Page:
It is the queen of comfort food: the grilled cheese sandwich.
And, for those who haven’t noticed, the childhood favorite is hot now, too.
"Grilled cheese the new hamburger? We think so," hospitality and restaurant consultants Andrew Freeman & Co. wrote in their report on food trends for 2012. "Restaurants devote special evenings or entire menus to this childhood favorite loved by kids of all ages. From fast-casual to high end, expect more restaurants to develop their own signature sandwiches from high end to low."
This new era of grilled cheese is about artisan breads and specialty cheeses or unexpected additions between the slices. April is National Grilled Cheese Month — April 12, National Grilled Cheese Sandwich Day — but why wait? A couple of North Jersey restaurants are offering signature grilled cheese sandwiches already.
"We thrive on comfort food to make people feel good," says Mario Rodriguez, one of the owners of The Blind Boar in Norwood. "To me, a grilled cheese sandwich fills that void."
Of course, The Blind Boar doesn’t offer the diner-variety white bread and yellow American. Their signature version is "slow smoked brisket grilled cheese."
"We thought about just having a grilled cheese on our kids menu," says Rodriguez. "And we said, ‘OK, how can we make this better for adults?’ "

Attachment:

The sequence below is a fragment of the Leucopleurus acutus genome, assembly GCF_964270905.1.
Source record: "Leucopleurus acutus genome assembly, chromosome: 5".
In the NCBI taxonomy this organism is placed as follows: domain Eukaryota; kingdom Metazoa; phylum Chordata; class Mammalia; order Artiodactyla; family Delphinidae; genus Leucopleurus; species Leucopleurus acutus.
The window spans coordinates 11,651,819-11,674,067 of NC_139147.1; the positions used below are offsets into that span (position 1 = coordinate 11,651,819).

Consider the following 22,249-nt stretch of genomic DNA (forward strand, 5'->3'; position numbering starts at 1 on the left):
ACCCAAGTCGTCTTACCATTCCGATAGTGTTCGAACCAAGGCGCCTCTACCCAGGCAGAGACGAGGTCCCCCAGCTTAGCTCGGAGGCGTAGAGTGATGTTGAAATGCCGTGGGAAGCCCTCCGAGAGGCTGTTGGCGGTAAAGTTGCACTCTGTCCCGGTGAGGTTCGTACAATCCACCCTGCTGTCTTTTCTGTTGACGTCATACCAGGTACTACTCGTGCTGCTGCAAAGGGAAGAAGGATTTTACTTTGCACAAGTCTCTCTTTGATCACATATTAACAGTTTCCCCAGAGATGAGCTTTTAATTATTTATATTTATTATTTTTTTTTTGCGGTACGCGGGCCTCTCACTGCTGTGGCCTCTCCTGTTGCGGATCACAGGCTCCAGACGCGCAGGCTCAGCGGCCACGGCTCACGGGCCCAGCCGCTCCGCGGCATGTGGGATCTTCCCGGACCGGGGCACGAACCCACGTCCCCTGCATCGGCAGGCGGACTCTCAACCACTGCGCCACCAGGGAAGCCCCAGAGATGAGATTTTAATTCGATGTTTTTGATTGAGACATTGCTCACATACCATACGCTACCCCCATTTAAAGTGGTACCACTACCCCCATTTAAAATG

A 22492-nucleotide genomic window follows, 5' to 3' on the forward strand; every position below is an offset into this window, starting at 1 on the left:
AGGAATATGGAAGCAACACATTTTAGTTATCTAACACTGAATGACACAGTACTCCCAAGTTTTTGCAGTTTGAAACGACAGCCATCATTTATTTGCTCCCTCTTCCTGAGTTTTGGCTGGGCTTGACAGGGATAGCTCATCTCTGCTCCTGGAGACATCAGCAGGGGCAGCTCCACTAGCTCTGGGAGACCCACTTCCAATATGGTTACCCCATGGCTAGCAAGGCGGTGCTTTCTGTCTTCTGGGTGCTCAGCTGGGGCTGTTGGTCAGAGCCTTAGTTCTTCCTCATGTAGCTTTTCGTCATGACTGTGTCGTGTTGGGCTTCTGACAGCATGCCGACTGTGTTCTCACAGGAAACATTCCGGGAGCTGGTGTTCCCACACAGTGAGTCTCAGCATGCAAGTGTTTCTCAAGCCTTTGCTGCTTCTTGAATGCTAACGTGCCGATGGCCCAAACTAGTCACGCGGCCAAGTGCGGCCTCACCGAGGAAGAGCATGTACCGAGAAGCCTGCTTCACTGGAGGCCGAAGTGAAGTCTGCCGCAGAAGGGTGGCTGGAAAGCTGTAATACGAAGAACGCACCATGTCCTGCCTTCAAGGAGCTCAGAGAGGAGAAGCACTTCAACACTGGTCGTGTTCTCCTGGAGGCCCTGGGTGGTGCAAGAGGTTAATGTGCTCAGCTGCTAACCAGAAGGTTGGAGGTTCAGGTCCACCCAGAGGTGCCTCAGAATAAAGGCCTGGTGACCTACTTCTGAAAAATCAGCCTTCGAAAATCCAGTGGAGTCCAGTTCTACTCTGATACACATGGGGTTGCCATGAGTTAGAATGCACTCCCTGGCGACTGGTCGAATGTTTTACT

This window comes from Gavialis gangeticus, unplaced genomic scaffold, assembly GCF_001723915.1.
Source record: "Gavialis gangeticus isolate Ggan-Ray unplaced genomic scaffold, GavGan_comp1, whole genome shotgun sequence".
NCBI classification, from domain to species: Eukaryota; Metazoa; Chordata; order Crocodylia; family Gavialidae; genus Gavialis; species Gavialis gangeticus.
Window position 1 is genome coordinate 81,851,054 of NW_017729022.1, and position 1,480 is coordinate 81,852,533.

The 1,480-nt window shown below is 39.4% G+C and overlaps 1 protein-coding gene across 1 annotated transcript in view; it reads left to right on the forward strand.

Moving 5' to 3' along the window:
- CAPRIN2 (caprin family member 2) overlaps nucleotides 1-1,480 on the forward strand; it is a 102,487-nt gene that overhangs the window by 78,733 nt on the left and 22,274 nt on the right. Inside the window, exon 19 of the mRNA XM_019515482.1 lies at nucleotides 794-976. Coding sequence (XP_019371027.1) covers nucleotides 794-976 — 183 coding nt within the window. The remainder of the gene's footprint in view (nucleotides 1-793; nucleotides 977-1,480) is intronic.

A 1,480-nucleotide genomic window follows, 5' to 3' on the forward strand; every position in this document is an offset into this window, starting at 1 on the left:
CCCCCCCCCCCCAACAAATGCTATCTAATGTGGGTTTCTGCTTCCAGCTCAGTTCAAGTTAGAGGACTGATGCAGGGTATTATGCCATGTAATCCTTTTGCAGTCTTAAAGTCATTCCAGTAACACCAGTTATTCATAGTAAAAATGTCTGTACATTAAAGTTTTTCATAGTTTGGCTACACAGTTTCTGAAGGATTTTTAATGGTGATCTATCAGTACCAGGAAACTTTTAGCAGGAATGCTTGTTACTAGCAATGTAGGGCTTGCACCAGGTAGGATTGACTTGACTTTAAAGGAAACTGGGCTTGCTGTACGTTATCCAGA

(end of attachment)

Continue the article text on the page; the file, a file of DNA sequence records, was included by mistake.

The restaurant had already created adult milkshakes. Now it’s made the grilled cheese grow up.
"We wanted to take it one step further," Rodriguez says. "We have brisket in our chili. We have brisket as a platter. So we said, you know what, why not make it a brisket grilled cheese. … Our brisket is delicious, so we do brisket on there and our coleslaw, and it also has our specialty smoked paprika house sauce."
The sandwich has gruyere cheese and is served on rye bread. It is what is being called premium or specialty grilled cheese — and these are popping up on menus everywhere.
At Twisted Elm in Elmwood Park, customers try the popular lobster grilled cheese, made with both brie and cheddar. Celebrity chef (and Fort Lee’s own) David Burke is whipping up a rich tallegio grilled cheese for lunch at David Burke’s Townhouse in Manhattan.
Entire restaurants are dedicated to the childhood comfort food. Morristown has The Grilled Cheese Factory, which includes menu items like the "cheesey mac and rib": barbecued pork and mac and cheese in a panini. The Lexington Avenue crowd in Manhattan can stop into Melt Shop and choose, among others, the "beef ’n’ blue" with roast beef, blue cheese, caramelized onions and horseradish mayo on sourdough bread.
And a little New Jersey road trip can take adventurous grilled cheese connoisseurs to The Pop Shop in Collingswood, which is famous for its grilled cheese menu with more than 30 choices. The restaurant owners were on "Throwdown with Bobby Flay" on The Food Network show’s grilled cheese episode. They made the "Calvert": jack cheese, roasted turkey, bacon, avocado and house dressing on focaccia.
For classic grilled cheese lovers, adding tomato or bacon is extreme. These specialty versions move far beyond the definition of their beloved food. But calling them grilled cheese brings comfort to others. And now the familiar favorite comes with surprising, unusual new flavors.
Long live the queen.